This is a sad tale of an historic house and street in limbo. The Bangor Daily News recently reported on the ongoing saga of 25 Bond Street in Augusta, Maine which has been in the city’s possession for over a decade:
The city plans to enlist neighbors, downtown advocates and historic preservationists as officials try to figure out what to do with the historic but dilapidated and cheaply built former millworker house at 25 Bond St.
The city-owned house, vacant since 1999, in considered by many to be a significant and unique example of millworker housing.
However, the owner of a neighboring building has told city officials it is a hazardous eyesore making it hard to attract tenants to his building next door, and should be torn down, according to city councilors.
Research done in 2004 when a city committee studied what to do with the mustard-yellow building, which now has painted-on fake windows, could not pinpoint when it was built but determined that it probably was built sometime between 1875 and 1878. It was built on the property of Sprague Manufacturing Co.
The house is believed to have been built for millworkers, many of whom came to Maine from Quebec to work at the cotton mill that would later be owned by Edwards Manufacturing Co. Other homes and apartment buildings also were constructed on the street and on Sand Hill to house the thousands of workers employed at the mill.
The city bought the house in 2000, for $14,500, from St. Mary of the Assumption Catholic Church, which had been willed the house at the death of its previous owner, John Dienaltoski.
The 2004 study committee concluded the time was not right to conduct a major restoration of the building, but recommended the city keep possession of it.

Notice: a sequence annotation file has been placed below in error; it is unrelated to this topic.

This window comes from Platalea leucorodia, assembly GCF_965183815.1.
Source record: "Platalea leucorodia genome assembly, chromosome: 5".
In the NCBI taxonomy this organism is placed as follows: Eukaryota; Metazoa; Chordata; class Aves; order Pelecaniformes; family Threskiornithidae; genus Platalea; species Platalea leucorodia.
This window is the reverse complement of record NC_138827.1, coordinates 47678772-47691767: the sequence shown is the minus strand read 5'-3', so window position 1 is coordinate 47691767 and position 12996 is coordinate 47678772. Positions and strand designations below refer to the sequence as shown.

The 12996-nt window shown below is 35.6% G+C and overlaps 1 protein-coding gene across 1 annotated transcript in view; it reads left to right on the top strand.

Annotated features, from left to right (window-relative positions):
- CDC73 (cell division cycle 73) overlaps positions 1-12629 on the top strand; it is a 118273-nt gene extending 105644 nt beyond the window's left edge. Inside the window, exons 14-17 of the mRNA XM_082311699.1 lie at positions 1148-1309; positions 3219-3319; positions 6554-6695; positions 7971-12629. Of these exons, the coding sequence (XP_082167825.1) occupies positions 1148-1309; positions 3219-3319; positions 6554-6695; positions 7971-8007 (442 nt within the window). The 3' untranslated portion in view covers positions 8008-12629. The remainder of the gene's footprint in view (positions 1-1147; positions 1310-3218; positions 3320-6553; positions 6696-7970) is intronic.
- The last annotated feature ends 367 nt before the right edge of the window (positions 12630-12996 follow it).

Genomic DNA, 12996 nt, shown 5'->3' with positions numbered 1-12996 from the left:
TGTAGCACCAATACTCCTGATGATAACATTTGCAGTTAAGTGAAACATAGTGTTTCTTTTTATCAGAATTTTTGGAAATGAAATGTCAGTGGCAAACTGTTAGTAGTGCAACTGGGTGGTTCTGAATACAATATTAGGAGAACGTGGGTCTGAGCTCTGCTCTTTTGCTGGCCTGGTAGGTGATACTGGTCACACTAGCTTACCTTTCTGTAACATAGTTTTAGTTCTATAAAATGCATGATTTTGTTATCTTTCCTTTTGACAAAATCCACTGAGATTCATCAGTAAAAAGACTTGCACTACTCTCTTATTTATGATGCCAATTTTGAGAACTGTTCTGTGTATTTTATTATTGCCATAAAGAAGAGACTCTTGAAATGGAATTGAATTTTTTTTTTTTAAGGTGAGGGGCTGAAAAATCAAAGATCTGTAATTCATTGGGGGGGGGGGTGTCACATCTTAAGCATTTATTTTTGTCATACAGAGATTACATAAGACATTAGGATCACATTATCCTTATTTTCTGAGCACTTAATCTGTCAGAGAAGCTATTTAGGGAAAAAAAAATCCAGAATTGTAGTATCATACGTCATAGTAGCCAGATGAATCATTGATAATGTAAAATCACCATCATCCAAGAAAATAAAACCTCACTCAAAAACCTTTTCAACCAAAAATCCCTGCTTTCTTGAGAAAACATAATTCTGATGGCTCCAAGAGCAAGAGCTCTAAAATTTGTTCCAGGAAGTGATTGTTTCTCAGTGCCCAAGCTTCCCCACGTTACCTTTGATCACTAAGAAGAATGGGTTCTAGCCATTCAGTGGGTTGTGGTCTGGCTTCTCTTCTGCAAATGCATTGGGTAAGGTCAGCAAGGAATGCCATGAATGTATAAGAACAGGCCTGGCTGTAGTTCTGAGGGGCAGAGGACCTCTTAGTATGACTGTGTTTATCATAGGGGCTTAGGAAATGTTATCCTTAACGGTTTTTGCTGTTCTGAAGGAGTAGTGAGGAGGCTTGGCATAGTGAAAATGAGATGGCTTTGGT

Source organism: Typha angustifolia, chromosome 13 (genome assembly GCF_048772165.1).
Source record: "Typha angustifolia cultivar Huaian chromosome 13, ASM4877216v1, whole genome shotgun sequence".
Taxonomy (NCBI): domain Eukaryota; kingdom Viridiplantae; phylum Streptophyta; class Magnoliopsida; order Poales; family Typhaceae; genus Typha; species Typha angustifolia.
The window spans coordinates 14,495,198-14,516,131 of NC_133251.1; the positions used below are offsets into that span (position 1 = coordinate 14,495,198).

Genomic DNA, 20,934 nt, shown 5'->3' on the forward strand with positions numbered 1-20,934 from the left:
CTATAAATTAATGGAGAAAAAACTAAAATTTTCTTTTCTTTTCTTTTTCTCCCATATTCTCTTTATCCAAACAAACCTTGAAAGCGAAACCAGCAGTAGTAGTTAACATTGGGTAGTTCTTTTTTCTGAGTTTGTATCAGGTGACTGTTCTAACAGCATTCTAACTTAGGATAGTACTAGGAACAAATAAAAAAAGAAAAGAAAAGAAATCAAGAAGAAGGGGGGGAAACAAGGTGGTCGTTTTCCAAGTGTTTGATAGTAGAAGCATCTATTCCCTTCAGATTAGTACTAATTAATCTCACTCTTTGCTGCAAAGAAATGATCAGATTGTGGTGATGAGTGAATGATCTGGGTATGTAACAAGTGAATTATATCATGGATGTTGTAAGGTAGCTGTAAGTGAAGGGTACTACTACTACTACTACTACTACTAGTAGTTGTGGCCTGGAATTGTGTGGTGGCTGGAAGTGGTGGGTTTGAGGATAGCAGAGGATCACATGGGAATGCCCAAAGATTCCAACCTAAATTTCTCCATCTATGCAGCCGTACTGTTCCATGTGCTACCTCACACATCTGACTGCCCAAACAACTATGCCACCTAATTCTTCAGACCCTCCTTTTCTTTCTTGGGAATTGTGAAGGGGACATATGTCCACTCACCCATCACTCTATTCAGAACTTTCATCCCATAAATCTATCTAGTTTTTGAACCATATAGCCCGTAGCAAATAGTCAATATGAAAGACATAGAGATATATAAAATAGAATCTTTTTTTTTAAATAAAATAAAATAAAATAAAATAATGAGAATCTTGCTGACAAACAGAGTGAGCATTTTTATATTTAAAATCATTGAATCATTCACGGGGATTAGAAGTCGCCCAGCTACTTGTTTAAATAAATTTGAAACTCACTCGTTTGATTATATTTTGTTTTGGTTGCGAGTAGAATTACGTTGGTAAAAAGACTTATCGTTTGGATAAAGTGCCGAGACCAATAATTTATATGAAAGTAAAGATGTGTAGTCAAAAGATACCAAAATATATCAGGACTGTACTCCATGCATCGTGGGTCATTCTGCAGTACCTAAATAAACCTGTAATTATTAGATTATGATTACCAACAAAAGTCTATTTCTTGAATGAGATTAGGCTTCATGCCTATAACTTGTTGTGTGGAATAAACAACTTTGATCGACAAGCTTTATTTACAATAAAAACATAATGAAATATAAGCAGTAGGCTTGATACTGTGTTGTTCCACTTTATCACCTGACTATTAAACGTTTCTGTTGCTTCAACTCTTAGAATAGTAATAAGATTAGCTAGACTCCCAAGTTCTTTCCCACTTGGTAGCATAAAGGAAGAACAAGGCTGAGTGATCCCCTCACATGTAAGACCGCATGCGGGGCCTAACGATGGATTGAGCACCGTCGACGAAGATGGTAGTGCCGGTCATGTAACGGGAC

A 2007 report by a committee charged with studying the future and potential for revitalization of Bond Street, a very short street running between Water Street and Mount Vernon Avenue, recommended the city sell 25 Bond St. but require, through a preservation easement, that the new owner restore and maintain the building “to its historic 19th Century character.”
We’re not sure what the hold-up is on selling the house with the preservation easements. That sounds like a reasonable plan and vital to maintaining the historical integrity of Bond street.
Having driven on Bond street many times, we have always been struck by the underlying cohesiveness of the buildings. As you can see in the Google Map below, the buildings on the street are in pretty good condition and are all of the same general age and style. Additionally, all of the buildings on the side with 25 Bond Street back up to, not surprisingly, Bond Brook which adds to the desirability.
That being said, Bond Street needs a lot of help since it is a major connector road between Northern Avenue and Mt. Vernon Avenue so it gets a lot of traffic for a short road. The geography of the area with Northern Avenue shooting up a hill and Bond Brook means Bond Street is the only option for traffic to switch between roads. Naturally, this traffic reduces the desirability of Bond Street as a residential area.
To add desirability, the city should look at doing three things:
- First, there has been some nice sidewalk work on Water Street (which becomes Northern Avenue) that needs to be extended up Bond Street. It’s been awhile since we’ve been through there so perhaps this work has already been done or is in the works, but from the Google Map it is vital that this happens.
- Second, Bond Street should be zoned mixed use so that some of the buildings can capitalize on the traffic with commercial space. This would bring cars that would parallel park on the street which not only calms traffic, but provides a buffer for pedestrians from traffic.
- Third, add a few sidewalk bump-outs with tree wells would be important for adding needed shade for pedestrians (currently lacking due to the low stature of the buildings), providing safer mid-street pedestrian crossing, and additional traffic calming.
What do think . . . does this sound like a plan? Any other options or ideas out there? Let us know in the comment section below 🙂
And check out our Augusta, Maine town picture gallery!